Catfish farming: Why you should start
Catfish farming is one of the newest ways to generate income, create more job opportunities and provide food for a growing African market. Leslie from Aqua Culture Innovations has more to say on the topic and how we need to look at Catfish farming as a way to move forward.
One regularly hears the statistics on the pending population explosion, environmental collapse and food shortages. At the risk of labouring the point, I wish to raise a few issues that I believe are pivotal to our society in terms of the way we function at present and the inevitable change that I believe lies just ahead of us in terms of:
- Population growth – the global population is currently believed to be around 7.7bn people and growing by a further billion individuals every 12 years (www.worldometers.info)! The scary part of this is that it is estimated that the maximum sustainable global population level is around 2 billion people, meaning that there are already almost 4 times as many people than the planet can support at a European standard of living (www.worldpopulationbalance.org) and the population is still expanding rapidly.
- Food shortages – if we consider fish supply as an example, the annual harvest of wild fish has only been maintained at more or less constant levels by using increasingly sophisticated technologies and harvesting stocks that were previously unfished. The prediction (made in the 1970s) that fish stocks would peak in around 2000 and be stable for 20 years, this is the state we are currently in. They concluded with the prediction that there would be a spectacular crash in stocks 20 years later, and we are now entering this time frame. The writing is on the wall.
It is clear to me that our global society cannot continue tomorrow in the same manner that we are living and doing business today. Wild stocks have been harvested beyond the point from which many species can recover even if we stopped fishing for them. Other resources such as natural forests are being denuded at an alarming rate to make way for crop farming, grazing or housing developments. But these forests are the lungs of the planet and without them, we are already seeing significant changes in weather patterns, storm frequency and intensity, drought and flooding that many experts attribute back to the reduction of these forests.
This is not news, and on the positive side there is already is a strong move towards healthier diets, cleaner energy and reduced footprint on the planet, but I fear it is too little and too late. We have been sceptical or indifferent for too long, and we have passed the tipping point beyond which recovery is simple. The documentary film `The End of the line’ contains two priceless comments which sum up the situation: `compared to other problems this (rebuilding wild fish stocks) is relatively easy to fix’ and `but man is not going to change and the sea is going to be dead’! The only way we can ensure sufficient fish for the growing world population is to farm them.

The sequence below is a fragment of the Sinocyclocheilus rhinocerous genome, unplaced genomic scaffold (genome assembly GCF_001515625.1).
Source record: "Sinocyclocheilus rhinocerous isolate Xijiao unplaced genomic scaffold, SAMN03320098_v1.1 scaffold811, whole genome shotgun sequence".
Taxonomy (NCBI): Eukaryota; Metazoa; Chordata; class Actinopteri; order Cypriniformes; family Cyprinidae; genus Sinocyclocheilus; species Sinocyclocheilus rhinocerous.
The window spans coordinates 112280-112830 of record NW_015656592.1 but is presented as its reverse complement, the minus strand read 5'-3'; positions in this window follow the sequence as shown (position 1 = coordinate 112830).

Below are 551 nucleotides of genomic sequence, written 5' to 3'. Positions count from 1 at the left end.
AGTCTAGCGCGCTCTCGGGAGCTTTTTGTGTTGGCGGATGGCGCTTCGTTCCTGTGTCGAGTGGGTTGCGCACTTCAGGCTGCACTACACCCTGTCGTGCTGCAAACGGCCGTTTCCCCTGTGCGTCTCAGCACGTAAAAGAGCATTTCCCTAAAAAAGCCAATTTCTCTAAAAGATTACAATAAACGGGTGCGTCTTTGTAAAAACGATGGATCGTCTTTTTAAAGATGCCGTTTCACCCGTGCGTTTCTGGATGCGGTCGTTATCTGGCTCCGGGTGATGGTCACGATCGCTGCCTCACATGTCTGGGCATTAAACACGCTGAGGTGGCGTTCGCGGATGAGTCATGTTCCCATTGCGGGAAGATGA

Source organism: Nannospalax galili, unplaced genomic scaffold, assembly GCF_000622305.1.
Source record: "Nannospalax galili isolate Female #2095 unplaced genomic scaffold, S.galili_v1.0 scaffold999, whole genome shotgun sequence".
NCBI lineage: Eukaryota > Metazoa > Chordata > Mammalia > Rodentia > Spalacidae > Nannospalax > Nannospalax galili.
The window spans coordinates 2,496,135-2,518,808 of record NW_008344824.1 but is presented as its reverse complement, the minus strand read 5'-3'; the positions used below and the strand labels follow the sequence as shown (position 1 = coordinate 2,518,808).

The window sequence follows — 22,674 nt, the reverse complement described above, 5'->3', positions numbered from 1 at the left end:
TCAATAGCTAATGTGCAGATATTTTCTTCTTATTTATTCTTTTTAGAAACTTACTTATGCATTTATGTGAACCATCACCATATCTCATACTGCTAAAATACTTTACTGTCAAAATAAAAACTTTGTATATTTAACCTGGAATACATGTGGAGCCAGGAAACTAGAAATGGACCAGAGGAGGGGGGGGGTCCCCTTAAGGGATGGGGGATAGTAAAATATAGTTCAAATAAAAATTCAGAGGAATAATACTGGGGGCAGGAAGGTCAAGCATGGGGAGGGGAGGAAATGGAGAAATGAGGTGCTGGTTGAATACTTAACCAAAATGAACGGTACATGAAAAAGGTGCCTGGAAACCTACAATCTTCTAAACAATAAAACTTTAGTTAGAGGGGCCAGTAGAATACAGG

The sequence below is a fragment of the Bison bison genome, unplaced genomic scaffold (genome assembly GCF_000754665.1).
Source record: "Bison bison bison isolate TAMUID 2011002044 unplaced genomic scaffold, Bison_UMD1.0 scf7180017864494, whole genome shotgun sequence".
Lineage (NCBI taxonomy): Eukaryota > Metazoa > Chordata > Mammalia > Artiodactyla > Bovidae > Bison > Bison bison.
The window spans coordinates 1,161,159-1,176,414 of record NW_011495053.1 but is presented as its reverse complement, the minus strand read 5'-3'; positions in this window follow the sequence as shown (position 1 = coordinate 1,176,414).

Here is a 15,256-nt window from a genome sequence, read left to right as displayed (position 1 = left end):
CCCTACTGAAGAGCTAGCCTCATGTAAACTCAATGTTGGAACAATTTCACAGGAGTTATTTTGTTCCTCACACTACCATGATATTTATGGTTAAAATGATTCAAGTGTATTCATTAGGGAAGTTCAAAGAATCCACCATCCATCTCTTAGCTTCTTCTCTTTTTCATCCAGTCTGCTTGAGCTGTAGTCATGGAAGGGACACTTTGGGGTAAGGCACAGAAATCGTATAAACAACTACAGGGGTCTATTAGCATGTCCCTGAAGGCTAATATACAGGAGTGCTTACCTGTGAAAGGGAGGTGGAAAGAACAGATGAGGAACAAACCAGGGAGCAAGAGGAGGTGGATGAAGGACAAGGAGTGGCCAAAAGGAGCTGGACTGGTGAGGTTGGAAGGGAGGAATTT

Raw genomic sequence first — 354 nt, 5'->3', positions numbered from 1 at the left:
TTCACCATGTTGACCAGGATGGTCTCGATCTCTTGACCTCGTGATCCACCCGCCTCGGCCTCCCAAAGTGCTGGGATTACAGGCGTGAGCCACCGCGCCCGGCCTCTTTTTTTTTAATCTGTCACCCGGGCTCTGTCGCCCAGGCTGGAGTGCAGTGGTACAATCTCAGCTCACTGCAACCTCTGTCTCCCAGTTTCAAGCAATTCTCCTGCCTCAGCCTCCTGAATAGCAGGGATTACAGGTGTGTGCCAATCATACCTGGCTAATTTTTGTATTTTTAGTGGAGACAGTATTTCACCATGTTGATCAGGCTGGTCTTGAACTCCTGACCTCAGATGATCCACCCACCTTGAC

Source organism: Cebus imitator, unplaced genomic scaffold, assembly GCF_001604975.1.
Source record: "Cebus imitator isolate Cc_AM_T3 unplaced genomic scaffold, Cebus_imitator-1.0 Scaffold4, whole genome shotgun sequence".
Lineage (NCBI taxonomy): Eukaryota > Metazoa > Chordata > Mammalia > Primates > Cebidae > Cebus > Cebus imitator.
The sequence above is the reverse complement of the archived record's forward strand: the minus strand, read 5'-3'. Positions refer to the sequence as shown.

Given the rampant growth of the world population and the increasing shortfall in supply of foods, food cost will continue going up. This once again is not news and we each see in our daily lives how much it costs to feed our families. As feed prices increase people do look at alternative options that offer healthy food at an affordable rate, and farmed fish certainly is such an option. Tilapia was barely eaten in the formal sector in SA 10 years ago, now there is a growing demand for it as people have found marine fish to be unavailable, tried tilapia and found it to be a superb tasting fish. I do not believe that it will end there, as the economic conditions tighten, people will continue looking elsewhere, and `I put it to you’ that the ultimate answer is catfish farming(Clarias gariepinus).
The sharp tooth catfish is probably the world’s ultimate aquaculture species from a technical and an economic perspective. Female breeders can produce more than 100 000 eggs every 2 months, so a small hatchery is required to produce huge numbers of fingerlings to grow out. They can be farmed at super-high densities exceeding 500kg/m3 without the need for aeration as they are air-breathing. Growth is exceedingly rapid and they attain 1kg in 6 months or 2kg in 8 months. Infrastructure cost is therefore relatively low due to the high stocking density, simply water maintenance technology and fast growth rate this fish offers.
Flavourful sausage made with catfish farming (see www.karoo-catch.co.za)
The net result is that catfish is the cheapest fish to farm. Their air-breathing ability means they can be transported alive with minimal water, keeping them absolutely fresh until slaughter. Add to this the ability to obtain two long, boneless fillets off the fish and we have a winner. This fillet is very versatile and can be turned into various culinary delights, opening up the formal sector markets. Finally, the flavour of catfish is fishy but only mildly so, enabling a wide range of products to be made from catfish beyond what is normally associated with fish. We are seeing an increase in the demand for catfish resulting in more farmers investing in this form of fish farming. I believe that catfish is the fish of the future, Catfish farming is going to be around for many years to come!
On the urban edge of the Karoo town of Graaff-Reinet in the Eastern Cape of South Africa is a fish farm and factory called Karoo Catch. It’s a social enterprise with seven large tunnels where they grow 10,000-15,000 catfish per tunnel in freshwater ponds. Once they reach 1.6kg, they are processed into fish fillets and sausages, mince and burgers that taste like beef and pork.
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To see more about the Karoo Catch operation, click on the video link below:
For Further Information Contact:
Leslie Ter Morshuizen
PHONE: +27 83 4060 208